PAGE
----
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Key takeaways from Modi's Cabinet reshuffle

By A K Bhattacharya
November 12, 2014 12:24 IST
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A K Bhattacharya deciphers Prime Minister Narendra Modi's first cabinet reshuffle.

Even after Prime Minister Narendra Modi expanded his council of ministers last Sunday, its total strength has remained much lower than the one his predecessor Manmohan Singh had. Compared to Dr Singh's 79 ministers, the Modi government now has 66 members in his council of ministers. Yet most political analysts have criticised the prime minister for not having delivered on his earlier promise of a leaner government.

One reason for the disenchantment could be the manner in which Modi planned the expansion in his council of ministers. On May 26, when the Modi government was sworn in, there were only 46 ministers including the prime minister. The size of the ministry was reduced to 45 a few days later when Gopinath Munde met with an accident and died. This was really a small size of the ministry, but Modi did not get any credit for it as everybody knew that there would soon be an expansion to accommodate more ministerial aspirants.

Remember that there was no major ministerial restructuring to reduce the size of the council of ministers. And without such reorganisation, it was only a matter of time when more ministers would have to be sworn in. This is exactly what happened on November 9 with Modi's council of ministers expanding by 21 new members.

There is, however, a different kind of restructuring of the council of ministers that Modi has succeeded in effecting through the latest round of expansion. The number of ministers of state has seen a sharp decline -- from 38 in the Manmohan Singh government to 26 under Modi. This is a significant change and nobody should be shedding tears for the decline in this number. Most ministers of state are overshadowed by their senior ministers in the Cabinet and do not get to do much useful work.

In the allocation of business within a ministry, the Cabinet minister usually reserves for himself the more important subjects and only the insignificant ones are left for the junior ministers to handle. With fewer ministers of state in the Modi government, it is to be hoped that they would now get more substantive work from their senior colleagues in the ministry and would not be reduced to merely inaugurating seminars or meetings.

The size of the Cabinet, too, has shrunk -- from 34 in the Manmohan Singh government to 27 under Modi. But in sharp contrast, the number of ministers of state with independent charge has gone up -- to 13 now under the Modi government from just seven under Dr Singh.

There are, therefore, more junior ministers with independent charge now than in any previous government. A minister of state with independent charge enjoys a special position -- she has no permanent slot in any Cabinet meeting, but has to attend it when any subject matter under her ministry is to be discussed.

For the prime minister, a Cabinet of 27 members is perhaps easier to deal with and is certainly less unwieldy. At another level, a larger number of ministries under the independent charge of a junior minister could mean that the prime minister would now be able to exercise greater influence over what needs to be done in those areas. This also allows the prime minister to evaluate the performance of such junior ministers and whether they have grown in the job over a period of time and can be promoted to a cabinet rank in the council of ministers.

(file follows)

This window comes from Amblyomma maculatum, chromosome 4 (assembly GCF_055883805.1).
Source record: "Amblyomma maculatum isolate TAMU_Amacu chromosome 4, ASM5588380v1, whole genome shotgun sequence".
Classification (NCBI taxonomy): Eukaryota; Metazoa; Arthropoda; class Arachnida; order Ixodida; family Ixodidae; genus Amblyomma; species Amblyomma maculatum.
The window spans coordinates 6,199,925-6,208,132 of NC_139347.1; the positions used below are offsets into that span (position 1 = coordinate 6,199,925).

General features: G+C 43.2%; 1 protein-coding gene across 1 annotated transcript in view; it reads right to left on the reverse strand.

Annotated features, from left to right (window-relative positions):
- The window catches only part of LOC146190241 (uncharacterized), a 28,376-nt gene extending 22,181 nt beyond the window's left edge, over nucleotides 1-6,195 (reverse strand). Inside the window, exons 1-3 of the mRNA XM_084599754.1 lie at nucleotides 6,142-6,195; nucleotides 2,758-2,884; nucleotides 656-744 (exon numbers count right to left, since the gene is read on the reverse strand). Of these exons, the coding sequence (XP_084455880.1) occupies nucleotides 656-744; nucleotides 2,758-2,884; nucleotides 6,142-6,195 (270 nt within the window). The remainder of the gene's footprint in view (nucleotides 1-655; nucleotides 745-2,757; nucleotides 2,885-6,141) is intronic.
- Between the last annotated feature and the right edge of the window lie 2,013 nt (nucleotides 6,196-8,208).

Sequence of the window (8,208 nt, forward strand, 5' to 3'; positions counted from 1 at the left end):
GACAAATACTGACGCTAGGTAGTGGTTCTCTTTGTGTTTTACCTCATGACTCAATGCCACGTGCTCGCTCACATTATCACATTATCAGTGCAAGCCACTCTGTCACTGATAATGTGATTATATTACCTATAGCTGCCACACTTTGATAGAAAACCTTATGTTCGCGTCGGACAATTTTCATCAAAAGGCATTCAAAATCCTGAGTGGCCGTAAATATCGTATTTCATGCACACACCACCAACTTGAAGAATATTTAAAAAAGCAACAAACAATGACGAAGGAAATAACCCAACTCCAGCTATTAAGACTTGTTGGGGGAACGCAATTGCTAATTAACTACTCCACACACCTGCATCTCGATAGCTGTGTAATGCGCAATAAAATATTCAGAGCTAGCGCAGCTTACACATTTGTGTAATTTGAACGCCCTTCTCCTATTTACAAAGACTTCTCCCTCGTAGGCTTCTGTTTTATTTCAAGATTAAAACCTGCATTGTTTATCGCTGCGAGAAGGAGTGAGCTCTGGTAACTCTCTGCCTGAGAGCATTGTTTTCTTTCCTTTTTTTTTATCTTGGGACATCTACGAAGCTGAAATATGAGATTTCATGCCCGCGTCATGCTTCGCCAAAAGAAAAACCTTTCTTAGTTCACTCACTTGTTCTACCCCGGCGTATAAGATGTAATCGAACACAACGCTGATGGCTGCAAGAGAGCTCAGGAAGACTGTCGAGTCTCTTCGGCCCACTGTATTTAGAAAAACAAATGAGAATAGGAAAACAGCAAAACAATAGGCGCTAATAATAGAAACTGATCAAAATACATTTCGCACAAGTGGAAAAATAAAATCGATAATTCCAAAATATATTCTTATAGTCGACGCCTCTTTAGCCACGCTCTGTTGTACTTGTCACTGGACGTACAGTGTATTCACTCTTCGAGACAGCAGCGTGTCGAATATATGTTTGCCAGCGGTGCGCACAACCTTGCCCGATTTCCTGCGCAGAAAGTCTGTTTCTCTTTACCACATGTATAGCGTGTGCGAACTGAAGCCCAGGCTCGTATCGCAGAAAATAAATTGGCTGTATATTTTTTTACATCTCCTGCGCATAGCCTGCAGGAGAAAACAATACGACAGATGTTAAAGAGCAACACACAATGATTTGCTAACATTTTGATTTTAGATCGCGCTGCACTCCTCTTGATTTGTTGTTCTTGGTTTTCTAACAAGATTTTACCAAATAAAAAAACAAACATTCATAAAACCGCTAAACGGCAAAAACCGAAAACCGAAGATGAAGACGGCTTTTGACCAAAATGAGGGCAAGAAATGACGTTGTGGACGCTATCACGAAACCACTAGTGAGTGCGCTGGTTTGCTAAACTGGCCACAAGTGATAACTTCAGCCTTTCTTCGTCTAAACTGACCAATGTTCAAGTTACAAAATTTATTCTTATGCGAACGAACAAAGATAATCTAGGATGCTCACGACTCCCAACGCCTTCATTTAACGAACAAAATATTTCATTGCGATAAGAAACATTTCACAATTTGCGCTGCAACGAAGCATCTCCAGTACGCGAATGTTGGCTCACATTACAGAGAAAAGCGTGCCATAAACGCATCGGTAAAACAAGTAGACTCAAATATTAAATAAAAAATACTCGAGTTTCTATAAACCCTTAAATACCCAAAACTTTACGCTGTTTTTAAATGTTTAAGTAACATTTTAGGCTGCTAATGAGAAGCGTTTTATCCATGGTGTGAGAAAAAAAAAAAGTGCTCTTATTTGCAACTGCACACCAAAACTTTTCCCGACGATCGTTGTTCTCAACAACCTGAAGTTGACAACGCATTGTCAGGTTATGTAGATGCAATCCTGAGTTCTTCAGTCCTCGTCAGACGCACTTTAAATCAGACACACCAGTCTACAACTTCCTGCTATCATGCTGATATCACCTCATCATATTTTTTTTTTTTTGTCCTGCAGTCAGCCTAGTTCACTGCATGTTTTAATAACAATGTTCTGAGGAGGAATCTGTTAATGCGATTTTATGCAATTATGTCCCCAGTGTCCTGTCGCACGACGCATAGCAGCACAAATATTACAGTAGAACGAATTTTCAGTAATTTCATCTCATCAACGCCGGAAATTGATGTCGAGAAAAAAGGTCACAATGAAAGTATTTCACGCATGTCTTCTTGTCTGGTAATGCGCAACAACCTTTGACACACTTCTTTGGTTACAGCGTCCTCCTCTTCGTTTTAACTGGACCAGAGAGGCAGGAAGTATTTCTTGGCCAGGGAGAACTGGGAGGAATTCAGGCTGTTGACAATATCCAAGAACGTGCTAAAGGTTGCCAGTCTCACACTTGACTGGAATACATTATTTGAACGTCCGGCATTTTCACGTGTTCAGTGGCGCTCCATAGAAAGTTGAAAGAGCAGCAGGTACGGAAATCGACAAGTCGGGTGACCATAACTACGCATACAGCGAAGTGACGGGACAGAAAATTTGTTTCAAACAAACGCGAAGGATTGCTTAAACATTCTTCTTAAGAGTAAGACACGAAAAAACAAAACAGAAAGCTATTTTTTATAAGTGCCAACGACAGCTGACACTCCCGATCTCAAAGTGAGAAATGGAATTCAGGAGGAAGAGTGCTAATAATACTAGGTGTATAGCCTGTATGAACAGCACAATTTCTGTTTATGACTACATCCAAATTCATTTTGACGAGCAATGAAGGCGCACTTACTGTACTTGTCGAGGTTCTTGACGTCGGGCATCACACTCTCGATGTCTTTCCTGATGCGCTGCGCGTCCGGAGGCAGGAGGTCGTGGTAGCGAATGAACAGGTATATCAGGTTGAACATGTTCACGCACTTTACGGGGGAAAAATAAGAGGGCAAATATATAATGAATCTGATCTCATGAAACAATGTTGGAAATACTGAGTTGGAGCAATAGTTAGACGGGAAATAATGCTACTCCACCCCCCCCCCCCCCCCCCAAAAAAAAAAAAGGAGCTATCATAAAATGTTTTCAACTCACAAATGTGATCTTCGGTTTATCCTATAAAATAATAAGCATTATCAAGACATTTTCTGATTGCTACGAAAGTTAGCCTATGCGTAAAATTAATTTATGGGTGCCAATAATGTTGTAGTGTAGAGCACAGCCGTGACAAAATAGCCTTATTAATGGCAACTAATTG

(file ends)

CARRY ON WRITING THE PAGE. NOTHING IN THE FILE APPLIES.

More specifically, the expansion of the council of ministers last Sunday also reveals the priority areas for this government. The induction of Suresh Prabhu as a Cabinet minister for the railways is a clear indication that the prime minister wanted change to happen in the Indian Railways much faster than the last incumbent had managed to initiate. Similarly, the allocation of the defence ministry to Manohar Parrikar is to ensure that Finance Minister Arun Jaitley is not overburdened with defence issues and can remain focused on the next Budget and the economic policy priorities of the government. Quite apart from those shifts, there are at least three changes that are significant from the point of view of the Modi government's economic policy priorities.

One, the ministry for labour and employment has been separated from the ministry for steel and mines. It has now been entrusted with a new minister of state with independent charge. This is in sync with the prime minister's agenda for labour law reform and focus on job creation and the new minister will be expected to bring about change in both the areas in the coming weeks.

Two, D V Sadananda Gowda has been given the law and justice ministry, while Ravi Shankar Prasad is now left with only the ministry for communications and information technology. Both the ministries are critical areas crying for reform and the performance of both of them will clearly be under scrutiny. And finally, the ministry of rural development, panchayati raj, drinking water and sanitation could not have remained clubbed with the ministry for road transport, highways and shipping. That Modi has restored status quo ante with regard to these two key ministries is a welcome development for both the sectors of the economy.

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A K Bhattacharya
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